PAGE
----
If you regularly provide professional advice or services, you can be sued — even if you do everything right. Do you have the right insurance to protect yourself?
Professional liability insurance, sometimes also known as errors and omissions (E&O) or medical malpractice, depending on the profession, protects you against claims of negligence, misrepresentation, or inaccurate advice. This includes expenses or legal fees required for your defense, as well as any resulting judgments against you.
It does not protect you if someone claims they were injured or their possessions were damaged at your place of business or due to you or your employees. That’s what general liability insurance is for. Professional liability also doesn’t cover copyright infringement, patents, trademarks or malicious, dishonest, criminal, or illegal acts.
Do you really need it?
Depending on your type of business or profession, some states, and many contracts require proof of professional liability insurance. Even if it’s optional, you should still discuss professional liability with your insurance agent if you regularly offer an opinion that clients could challenge or if a service you provide could result in financial or emotional distress.
Think of consultants, accountants, and other professionals who offer advice about the law, medicine, real estate transactions, building and remodeling, finances, interior design, or even beauty services. In all of these industries, there is room for the interpretation of facts and plenty of gray areas based on opinion. Your professional recommendations depend largely on your own experience, and you could be wrong.
Alternatively, you could be right. But if the client just isn’t happy with the outcome, they could try to find fault somewhere.
The truth is that just one client calling your service into question is enough to wipe out a career’s worth of hard work.
It’s all about the timing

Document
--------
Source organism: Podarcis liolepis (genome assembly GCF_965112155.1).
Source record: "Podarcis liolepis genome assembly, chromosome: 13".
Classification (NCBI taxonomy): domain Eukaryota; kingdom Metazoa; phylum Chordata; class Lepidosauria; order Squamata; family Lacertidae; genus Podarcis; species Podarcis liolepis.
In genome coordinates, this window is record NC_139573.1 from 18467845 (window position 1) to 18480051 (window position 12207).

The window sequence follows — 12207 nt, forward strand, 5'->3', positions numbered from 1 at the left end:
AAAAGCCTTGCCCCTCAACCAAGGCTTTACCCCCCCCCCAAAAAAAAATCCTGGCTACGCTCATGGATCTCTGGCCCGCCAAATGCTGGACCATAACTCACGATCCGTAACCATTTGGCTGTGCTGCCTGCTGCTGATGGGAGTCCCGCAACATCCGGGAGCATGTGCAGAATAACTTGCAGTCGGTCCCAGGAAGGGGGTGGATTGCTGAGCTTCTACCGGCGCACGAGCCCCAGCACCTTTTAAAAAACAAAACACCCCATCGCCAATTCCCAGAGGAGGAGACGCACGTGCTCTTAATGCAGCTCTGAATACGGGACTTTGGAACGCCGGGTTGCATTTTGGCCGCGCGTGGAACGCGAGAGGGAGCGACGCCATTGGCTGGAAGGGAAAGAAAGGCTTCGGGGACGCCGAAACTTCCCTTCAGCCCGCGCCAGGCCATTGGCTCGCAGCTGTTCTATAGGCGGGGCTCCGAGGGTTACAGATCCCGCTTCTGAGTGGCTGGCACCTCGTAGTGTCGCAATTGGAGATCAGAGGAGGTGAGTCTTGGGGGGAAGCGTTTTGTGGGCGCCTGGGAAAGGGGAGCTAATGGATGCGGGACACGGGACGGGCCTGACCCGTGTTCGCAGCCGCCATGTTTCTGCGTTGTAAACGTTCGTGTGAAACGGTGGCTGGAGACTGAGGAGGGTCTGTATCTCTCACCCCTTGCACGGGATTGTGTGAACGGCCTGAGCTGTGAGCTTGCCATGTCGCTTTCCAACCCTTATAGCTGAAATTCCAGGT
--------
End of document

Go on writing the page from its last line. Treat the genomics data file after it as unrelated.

Most professional liability policies are written on a “claims-made" basis, meaning you’re protected from claims that are made only when the policy is in effect.
However, for an additional cost, you may be able to select a specific retroactive date, which specifies how far back in time the policy will cover a claim.
- If you are changing professional liability policies, your new policy should be retroactively dated to when the prior policy started. This ensures that any work done before the new policy began will still be covered.
- If you have newly decided to carry professional liability insurance, you can have the policy backdated using a retroactive date to provide protection for previous work done when you were not insured. However, your motives in this scenario will be considered to make sure you are not buying and requesting a retroactive date to cover a claim you are just now anticipating.
- Be aware that retroactive dates may come with a higher premium because the insurance provider is taking on more risk. It’s typically best to begin professional liability coverage when you begin working in an applicable industry instead of waiting.
Your professional liability policy may also include an “extended period” of protection after the policy ends. This is generally a 30- to 60-day period, but you can increase the specified time to a year or more – for an additional cost. This provides a buffer if you decide to change policies or close your business but still believe a client may sue for prior services provided.
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